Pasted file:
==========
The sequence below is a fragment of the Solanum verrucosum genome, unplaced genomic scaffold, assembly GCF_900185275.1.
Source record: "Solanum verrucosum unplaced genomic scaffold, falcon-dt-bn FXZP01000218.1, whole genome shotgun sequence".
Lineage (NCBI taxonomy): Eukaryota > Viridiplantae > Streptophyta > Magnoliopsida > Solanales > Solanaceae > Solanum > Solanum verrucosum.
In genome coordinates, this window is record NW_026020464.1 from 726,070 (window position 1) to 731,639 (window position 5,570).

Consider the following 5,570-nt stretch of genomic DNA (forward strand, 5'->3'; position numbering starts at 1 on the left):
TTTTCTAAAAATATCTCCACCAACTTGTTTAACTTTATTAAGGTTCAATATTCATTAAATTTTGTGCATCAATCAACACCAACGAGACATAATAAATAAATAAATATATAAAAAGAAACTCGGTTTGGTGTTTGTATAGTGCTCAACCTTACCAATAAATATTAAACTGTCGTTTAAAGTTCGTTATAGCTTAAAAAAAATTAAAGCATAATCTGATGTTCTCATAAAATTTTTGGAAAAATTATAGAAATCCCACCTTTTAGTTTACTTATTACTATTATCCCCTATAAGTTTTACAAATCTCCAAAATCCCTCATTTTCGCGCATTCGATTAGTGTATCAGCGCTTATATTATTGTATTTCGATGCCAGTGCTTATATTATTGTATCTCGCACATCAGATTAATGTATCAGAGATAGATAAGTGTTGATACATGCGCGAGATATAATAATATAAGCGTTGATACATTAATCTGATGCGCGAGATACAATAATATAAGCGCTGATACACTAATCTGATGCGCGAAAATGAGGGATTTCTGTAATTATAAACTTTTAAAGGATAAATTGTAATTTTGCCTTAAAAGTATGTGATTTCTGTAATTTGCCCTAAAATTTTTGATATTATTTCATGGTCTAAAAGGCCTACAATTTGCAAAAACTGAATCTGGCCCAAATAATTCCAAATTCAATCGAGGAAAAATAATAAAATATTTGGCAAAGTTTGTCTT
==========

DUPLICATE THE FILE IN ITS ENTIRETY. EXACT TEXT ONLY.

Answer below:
The sequence below is a fragment of the Solanum verrucosum genome, unplaced genomic scaffold, assembly GCF_900185275.1.
Source record: "Solanum verrucosum unplaced genomic scaffold, falcon-dt-bn FXZP01000218.1, whole genome shotgun sequence".
Lineage (NCBI taxonomy): Eukaryota > Viridiplantae > Streptophyta > Magnoliopsida > Solanales > Solanaceae > Solanum > Solanum verrucosum.
In genome coordinates, this window is record NW_026020464.1 from 726,070 (window position 1) to 731,639 (window position 5,570).

Consider the following 5,570-nt stretch of genomic DNA (forward strand, 5'->3'; position numbering starts at 1 on the left):
TTTTCTAAAAATATCTCCACCAACTTGTTTAACTTTATTAAGGTTCAATATTCATTAAATTTTGTGCATCAATCAACACCAACGAGACATAATAAATAAATAAATATATAAAAAGAAACTCGGTTTGGTGTTTGTATAGTGCTCAACCTTACCAATAAATATTAAACTGTCGTTTAAAGTTCGTTATAGCTTAAAAAAAATTAAAGCATAATCTGATGTTCTCATAAAATTTTTGGAAAAATTATAGAAATCCCACCTTTTAGTTTACTTATTACTATTATCCCCTATAAGTTTTACAAATCTCCAAAATCCCTCATTTTCGCGCATTCGATTAGTGTATCAGCGCTTATATTATTGTATTTCGATGCCAGTGCTTATATTATTGTATCTCGCACATCAGATTAATGTATCAGAGATAGATAAGTGTTGATACATGCGCGAGATATAATAATATAAGCGTTGATACATTAATCTGATGCGCGAGATACAATAATATAAGCGCTGATACACTAATCTGATGCGCGAAAATGAGGGATTTCTGTAATTATAAACTTTTAAAGGATAAATTGTAATTTTGCCTTAAAAGTATGTGATTTCTGTAATTTGCCCTAAAATTTTTGATATTATTTCATGGTCTAAAAGGCCTACAATTTGCAAAAACTGAATCTGGCCCAAATAATTCCAAATTCAATCGAGGAAAAATAATAAAATATTTGGCAAAGTTTGTCTT